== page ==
My hands are dry and my skin begins to crack. I do not mind, as it seems unavoidable and natural while here. I have cuts and bruises from adventuring through forests and fields of thorns and branches. My muscles warmly ache from walking/hiking 6+ hours a day. I love this feeling.


berman_bothy self1


The day ends with darkness and strong winds. The stars will not visit me tonight. I look forward to tomorrow and welcome rain in the afternoon, as I wish to spend my last hours on the island, in the bothy, creating and reflecting.


Rain struggles to drop
Flying up from side to side,
it swirls and lands where?




Day 4 – Thursday, March 26, 2015


Rum is hazed with snow,
glazed with icing of the sky
Morning sun’s dessert


I awoke in the loft bed in twilight. I decided not to keep my watch near the bed; I had no idea what time it was. I stay in bed for some time, looking out the window at stormy weather.


berman_self 2


The wicked weather ensued and I dug my heels into some homework. I took breaks making rose and cardamom tea, fresh coffee, boiled eggs, sandwiches for later, honey on toast, and even tried my hands at baking some bread from scratch with bits and pieces left over from past bothy dwellers.


My surroundings de-clutter as I use up the last bits of food and materials I brought with me for the week. I also begin using unneeded notes to feed the fire. I am not worried about completing anything today. I burn my ‘to do’ lists and let the bothy and the landscape seep in.

I have grown fond of the songs of the birds, wind, rain, and the crackling fire – I haven’t listened to music or the radio since day one.

I am still determined to see the beach again and decide to venture out with minimum gear to brave the weather.


Clouds break, blues emerge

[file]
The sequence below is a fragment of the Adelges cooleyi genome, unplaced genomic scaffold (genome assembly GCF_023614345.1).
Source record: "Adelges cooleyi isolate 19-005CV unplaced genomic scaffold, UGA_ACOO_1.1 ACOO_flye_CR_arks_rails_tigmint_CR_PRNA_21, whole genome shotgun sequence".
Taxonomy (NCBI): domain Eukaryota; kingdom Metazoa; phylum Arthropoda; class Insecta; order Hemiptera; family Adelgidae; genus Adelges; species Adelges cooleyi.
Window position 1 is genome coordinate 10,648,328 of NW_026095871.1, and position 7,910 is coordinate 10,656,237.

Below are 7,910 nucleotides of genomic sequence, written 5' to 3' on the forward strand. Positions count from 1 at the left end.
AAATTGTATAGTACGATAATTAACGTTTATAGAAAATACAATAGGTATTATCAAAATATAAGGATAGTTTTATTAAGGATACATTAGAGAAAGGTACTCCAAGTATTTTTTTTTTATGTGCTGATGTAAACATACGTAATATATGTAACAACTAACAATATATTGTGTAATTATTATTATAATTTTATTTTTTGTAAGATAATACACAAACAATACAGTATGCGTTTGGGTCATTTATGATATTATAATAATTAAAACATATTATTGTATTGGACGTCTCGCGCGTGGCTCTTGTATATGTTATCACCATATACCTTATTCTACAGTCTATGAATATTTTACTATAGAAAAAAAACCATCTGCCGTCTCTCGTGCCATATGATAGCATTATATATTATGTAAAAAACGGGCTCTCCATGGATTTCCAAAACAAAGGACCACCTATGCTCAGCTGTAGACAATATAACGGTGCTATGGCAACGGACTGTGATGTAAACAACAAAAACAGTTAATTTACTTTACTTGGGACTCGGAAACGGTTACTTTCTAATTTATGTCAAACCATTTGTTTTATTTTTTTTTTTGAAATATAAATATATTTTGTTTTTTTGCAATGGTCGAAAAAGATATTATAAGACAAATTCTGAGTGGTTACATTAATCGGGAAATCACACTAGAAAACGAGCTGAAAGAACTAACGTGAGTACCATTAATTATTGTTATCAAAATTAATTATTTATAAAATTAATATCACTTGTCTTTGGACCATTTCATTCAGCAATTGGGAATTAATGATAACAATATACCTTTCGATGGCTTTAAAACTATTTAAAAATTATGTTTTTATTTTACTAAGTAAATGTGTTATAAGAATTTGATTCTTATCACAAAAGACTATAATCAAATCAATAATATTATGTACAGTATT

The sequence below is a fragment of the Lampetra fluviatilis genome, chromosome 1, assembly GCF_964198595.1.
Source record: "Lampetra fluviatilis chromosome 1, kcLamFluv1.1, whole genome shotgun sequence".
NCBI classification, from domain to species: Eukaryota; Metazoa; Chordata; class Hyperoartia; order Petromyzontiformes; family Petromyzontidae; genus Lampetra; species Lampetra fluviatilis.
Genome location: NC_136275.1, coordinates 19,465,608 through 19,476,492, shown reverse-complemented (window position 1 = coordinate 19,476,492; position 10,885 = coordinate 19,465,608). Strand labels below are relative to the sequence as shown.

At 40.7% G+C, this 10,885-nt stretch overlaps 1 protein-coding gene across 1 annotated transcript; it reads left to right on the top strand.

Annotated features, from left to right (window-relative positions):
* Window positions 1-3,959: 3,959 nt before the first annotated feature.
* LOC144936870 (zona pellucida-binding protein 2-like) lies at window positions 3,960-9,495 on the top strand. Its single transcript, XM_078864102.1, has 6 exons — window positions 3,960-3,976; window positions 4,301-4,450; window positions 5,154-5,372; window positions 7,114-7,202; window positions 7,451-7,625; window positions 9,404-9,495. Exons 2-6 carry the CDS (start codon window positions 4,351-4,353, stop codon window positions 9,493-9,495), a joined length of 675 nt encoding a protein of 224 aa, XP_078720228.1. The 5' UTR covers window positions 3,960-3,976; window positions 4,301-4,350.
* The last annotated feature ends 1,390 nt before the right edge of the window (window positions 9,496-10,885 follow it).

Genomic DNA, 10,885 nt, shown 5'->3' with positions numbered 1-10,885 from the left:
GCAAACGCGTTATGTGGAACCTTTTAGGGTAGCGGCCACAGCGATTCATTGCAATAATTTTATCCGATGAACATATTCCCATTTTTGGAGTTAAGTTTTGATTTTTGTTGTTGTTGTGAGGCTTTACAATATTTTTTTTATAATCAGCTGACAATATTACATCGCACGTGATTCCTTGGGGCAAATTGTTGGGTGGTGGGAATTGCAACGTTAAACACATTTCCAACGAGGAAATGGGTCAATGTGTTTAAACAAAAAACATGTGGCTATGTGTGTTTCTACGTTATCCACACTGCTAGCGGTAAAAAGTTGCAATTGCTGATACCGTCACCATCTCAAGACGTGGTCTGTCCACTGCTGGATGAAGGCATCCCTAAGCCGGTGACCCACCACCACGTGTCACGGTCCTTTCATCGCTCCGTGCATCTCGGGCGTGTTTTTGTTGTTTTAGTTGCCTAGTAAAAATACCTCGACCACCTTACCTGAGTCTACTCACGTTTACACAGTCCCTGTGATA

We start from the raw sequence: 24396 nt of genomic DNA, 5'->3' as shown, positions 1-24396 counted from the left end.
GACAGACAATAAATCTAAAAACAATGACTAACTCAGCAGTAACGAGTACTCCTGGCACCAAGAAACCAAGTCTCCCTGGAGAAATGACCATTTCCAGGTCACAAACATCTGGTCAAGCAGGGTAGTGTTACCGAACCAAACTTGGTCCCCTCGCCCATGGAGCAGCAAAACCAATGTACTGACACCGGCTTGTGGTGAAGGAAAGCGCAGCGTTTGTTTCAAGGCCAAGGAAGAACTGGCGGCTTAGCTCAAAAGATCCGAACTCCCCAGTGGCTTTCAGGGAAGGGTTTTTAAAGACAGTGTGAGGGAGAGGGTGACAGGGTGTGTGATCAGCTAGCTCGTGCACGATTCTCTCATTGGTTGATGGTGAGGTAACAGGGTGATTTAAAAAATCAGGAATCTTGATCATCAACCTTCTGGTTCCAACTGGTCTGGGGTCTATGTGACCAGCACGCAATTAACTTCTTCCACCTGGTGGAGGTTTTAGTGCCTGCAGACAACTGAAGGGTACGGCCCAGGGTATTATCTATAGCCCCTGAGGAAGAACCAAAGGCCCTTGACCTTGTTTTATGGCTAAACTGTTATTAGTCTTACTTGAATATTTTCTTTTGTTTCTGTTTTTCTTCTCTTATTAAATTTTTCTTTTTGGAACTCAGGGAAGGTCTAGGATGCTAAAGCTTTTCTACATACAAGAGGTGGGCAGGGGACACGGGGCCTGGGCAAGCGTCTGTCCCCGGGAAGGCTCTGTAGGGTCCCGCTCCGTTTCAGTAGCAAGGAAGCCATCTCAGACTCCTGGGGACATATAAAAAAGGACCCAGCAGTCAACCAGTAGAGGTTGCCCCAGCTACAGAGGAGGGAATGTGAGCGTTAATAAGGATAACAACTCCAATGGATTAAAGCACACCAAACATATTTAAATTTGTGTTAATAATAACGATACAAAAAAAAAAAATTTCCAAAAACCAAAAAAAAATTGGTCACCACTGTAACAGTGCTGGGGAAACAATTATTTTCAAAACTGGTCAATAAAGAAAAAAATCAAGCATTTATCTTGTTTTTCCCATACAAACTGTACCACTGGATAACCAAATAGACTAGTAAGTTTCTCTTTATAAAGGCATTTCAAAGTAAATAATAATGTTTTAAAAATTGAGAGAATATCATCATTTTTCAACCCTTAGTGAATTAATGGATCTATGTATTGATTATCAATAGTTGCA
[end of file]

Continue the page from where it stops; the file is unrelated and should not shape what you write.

Night’s storm of wind, rain and hail
now merely a dream


The sun is out, quick!
Time to play with ornery wind
Hurry to the sea


The journey to Singing Sands was muddy and boggy. A neighbor confirms that I am on the right path and I am introduced to his young daughter and I am reacquainted with the border collie I had lunch with the day before.

I am overwhelmed with beauty and stunned by the power of the wind. I take photos until my film runs out and my battery dies. I am left with my eyes and my memory. I take the long way back to the bothy.








I finally get a chance to chat with Eddie. We speak of life on the island and elsewhere. He tells me of a bird, the shearwater, which comes once a year from Brazil to nest in the cliffs of Eigg and Rum. He attempts to mimic their song, but stops shyly and describes it as ‘ghostly – but not spooky’. He says they fly in at night and you can hear them from the croft.

He shares a tale of Nordic sailors, coming to Rum for the first time. When they arrived, they heard mysterious calls from the mountains. They believed the island must be inhabited by trolls and resist landing. A few days later, they spotted shearwaters and realized these were their ‘trolls’ and finally docked their ships without fear.